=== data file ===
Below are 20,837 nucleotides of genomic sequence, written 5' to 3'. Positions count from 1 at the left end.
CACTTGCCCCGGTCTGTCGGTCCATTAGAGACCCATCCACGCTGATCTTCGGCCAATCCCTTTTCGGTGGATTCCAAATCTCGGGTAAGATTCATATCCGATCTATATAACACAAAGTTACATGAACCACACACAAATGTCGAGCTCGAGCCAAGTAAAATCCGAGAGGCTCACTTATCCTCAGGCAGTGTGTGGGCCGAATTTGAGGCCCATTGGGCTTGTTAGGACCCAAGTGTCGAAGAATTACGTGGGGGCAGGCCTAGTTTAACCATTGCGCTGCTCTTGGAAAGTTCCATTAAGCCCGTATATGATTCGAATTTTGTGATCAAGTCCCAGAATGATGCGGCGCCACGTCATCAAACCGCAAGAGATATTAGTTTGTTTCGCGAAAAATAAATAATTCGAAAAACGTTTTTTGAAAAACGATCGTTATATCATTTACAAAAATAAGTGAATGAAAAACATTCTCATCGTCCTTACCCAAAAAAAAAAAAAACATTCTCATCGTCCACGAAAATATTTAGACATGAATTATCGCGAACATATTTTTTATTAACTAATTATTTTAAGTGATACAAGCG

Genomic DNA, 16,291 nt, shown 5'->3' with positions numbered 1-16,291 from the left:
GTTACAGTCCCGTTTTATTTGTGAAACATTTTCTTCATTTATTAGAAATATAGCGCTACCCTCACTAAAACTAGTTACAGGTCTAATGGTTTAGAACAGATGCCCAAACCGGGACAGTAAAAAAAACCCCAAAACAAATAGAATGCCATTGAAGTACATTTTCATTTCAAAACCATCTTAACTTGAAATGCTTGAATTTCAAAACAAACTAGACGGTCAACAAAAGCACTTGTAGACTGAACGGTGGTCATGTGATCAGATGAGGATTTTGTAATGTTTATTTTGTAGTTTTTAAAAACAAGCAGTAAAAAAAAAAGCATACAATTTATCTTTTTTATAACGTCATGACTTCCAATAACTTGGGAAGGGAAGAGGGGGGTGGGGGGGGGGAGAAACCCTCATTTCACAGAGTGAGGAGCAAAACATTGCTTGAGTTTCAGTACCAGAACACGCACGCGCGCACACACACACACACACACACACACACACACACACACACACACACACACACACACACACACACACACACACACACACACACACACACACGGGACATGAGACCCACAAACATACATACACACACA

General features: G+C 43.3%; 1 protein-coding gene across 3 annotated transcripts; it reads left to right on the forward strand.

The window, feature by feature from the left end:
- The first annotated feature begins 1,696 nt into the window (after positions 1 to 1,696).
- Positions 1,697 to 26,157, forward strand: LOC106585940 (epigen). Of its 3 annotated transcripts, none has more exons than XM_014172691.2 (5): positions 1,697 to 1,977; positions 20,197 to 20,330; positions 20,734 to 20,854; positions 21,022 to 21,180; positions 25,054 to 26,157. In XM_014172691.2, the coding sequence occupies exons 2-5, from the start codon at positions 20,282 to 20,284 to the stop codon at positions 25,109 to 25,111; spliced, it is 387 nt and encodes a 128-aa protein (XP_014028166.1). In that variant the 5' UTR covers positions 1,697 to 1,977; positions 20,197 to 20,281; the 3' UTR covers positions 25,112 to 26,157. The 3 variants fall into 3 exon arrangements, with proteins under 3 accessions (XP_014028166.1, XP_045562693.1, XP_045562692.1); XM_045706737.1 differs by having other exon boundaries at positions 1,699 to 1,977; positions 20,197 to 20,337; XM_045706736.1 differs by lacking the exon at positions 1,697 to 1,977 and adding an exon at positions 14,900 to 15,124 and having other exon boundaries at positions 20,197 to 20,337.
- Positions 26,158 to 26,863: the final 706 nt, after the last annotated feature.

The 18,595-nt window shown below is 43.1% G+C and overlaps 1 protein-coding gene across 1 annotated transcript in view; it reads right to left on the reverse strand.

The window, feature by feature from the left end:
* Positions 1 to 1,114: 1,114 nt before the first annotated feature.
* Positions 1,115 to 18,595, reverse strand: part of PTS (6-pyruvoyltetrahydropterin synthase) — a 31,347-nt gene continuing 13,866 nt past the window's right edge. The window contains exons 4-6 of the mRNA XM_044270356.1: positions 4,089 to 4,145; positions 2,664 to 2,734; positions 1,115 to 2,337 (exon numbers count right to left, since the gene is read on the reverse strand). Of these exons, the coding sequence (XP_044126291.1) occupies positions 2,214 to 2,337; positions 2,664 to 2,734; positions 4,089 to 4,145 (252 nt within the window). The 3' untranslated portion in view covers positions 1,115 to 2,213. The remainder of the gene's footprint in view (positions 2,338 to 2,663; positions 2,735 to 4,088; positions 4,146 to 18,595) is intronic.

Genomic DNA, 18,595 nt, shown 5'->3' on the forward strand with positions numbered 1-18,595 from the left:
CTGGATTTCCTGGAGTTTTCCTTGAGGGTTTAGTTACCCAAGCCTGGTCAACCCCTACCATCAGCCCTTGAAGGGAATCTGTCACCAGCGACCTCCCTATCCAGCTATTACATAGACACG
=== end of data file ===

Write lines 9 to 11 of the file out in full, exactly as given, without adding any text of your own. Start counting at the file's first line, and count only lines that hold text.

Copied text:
- Positions 26,158 to 26,863: the final 706 nt, after the last annotated feature.

The 18,595-nt window shown below is 43.1% G+C and overlaps 1 protein-coding gene across 1 annotated transcript in view; it reads right to left on the reverse strand.

The window, feature by feature from the left end: